The news agency Reuters has withdrawn from sale 920 pictures taken by a photographer after finding he had doctored two images taken in Lebanon.
Bloggers first spotted that smoke on Adnan Hajj's image of the aftermath of an Israeli air strike in Beirut appeared to have been made darker.
A Reuters investigation confirmed this and also found two flares had been added to an image of an Israeli jet.
Mr Hajj told the BBC he denied doctoring the content of the images.
He said had tried to clean dust off the first image, a shot of buildings in a suburb of Beirut, on which Reuters found smoke plumes had been darkened and expanded using computer software.
"It was so badly done - an amateur could have done better," Bob Bodman, picture editor at the Daily Telegraph newspaper, told the BBC.
Mr Hajj, a freelance photographer working for Reuters, denied altering the second photograph, an image of an Israeli F-16 fighter over Nabatiyeh in southern Lebanon.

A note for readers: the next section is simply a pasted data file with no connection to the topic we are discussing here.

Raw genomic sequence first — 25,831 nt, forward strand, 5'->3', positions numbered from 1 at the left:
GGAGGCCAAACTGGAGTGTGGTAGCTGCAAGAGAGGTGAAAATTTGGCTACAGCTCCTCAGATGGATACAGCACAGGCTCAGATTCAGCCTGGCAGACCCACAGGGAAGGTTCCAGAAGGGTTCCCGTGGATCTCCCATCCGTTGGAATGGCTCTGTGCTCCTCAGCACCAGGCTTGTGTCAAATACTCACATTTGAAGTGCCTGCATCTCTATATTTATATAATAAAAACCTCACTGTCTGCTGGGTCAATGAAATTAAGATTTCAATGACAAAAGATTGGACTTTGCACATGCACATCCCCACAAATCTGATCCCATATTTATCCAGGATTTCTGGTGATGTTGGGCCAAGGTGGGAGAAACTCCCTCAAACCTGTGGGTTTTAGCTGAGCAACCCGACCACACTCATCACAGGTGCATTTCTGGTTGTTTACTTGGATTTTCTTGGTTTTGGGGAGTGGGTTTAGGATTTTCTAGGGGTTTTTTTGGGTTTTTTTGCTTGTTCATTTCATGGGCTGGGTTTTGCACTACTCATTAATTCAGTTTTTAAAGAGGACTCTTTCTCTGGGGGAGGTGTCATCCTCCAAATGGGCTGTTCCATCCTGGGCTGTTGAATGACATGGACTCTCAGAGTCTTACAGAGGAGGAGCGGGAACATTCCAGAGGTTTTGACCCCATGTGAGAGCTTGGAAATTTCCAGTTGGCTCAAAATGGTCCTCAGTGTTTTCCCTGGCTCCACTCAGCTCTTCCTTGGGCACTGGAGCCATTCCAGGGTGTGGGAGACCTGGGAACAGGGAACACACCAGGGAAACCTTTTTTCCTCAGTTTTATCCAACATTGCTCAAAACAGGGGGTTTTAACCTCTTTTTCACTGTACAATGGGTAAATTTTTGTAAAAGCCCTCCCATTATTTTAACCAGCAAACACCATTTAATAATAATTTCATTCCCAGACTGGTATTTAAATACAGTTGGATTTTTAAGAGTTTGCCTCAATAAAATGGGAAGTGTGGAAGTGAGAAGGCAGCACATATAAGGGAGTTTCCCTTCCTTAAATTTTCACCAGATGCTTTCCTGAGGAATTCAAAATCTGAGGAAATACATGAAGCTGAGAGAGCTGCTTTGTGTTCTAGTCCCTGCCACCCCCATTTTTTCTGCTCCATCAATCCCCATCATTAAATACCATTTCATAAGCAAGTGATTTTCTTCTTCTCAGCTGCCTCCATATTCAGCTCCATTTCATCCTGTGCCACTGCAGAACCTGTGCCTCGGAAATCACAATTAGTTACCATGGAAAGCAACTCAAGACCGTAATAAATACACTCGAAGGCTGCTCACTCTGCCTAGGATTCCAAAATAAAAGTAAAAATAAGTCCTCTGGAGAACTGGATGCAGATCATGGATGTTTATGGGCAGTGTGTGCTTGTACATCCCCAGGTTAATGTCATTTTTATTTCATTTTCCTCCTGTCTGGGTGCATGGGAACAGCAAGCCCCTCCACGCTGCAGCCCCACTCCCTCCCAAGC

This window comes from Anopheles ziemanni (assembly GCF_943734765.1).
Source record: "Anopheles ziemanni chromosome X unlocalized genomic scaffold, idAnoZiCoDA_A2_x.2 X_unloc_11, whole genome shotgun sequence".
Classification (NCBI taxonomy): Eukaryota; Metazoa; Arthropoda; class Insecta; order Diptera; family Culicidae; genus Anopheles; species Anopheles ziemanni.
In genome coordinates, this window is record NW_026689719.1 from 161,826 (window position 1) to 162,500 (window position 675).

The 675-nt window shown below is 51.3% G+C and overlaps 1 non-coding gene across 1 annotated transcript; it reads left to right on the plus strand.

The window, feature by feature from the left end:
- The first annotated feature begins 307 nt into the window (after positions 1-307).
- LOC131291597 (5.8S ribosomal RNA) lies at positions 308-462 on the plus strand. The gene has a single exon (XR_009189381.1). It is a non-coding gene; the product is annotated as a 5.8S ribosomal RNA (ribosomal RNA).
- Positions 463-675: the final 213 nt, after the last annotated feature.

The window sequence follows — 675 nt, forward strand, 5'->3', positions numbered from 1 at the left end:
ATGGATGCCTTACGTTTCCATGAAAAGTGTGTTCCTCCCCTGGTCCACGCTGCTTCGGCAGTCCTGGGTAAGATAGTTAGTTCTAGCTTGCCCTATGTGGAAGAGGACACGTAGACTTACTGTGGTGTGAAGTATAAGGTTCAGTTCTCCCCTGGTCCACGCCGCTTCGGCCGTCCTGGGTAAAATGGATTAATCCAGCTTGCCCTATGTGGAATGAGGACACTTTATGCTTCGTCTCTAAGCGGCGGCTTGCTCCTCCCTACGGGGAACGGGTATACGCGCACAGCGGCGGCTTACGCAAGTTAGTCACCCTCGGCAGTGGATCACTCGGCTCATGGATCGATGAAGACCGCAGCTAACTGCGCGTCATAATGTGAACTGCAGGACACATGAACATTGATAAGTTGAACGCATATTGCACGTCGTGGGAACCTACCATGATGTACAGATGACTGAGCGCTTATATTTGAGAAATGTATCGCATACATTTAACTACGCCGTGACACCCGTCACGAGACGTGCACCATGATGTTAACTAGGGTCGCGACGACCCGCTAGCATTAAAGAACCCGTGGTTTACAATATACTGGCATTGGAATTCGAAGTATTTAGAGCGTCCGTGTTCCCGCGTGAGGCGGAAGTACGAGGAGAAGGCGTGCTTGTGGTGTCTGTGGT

"There's no problem with it, not at all," he said in a BBC interview.
Paul Holmes, editor of political and general news at Reuters, told the BBC that senior photographers at the agency "weren't convinced" that cleaning dust off the first image would result in the manipulation the image showed.
He said there had been a "lapse in our editing process", but stressed that Reuters had moved swiftly to address the issue and tighten editing procedures.
Global picture editor Tom Szlukovenyi said all of Adnan Hajj's images had been removed from the company's database.
He described it as a precautionary measure, but said the manipulation undermined trust in Mr Hajj's entire body of work.
"There is no graver breach of Reuters standards for our photographers than the deliberate manipulation of an image," Mr Szlukovenyi said in a statement.
Questions were raised about the accuracy of the image on Sunday in several weblogs - personal online diaries by writers known as "bloggers" - including ones which scrutinise media coverage of the Middle East for bias.
Mr Holmes said Reuters welcomed the growth of weblogs, which had made the media "much more accountable and more transparent".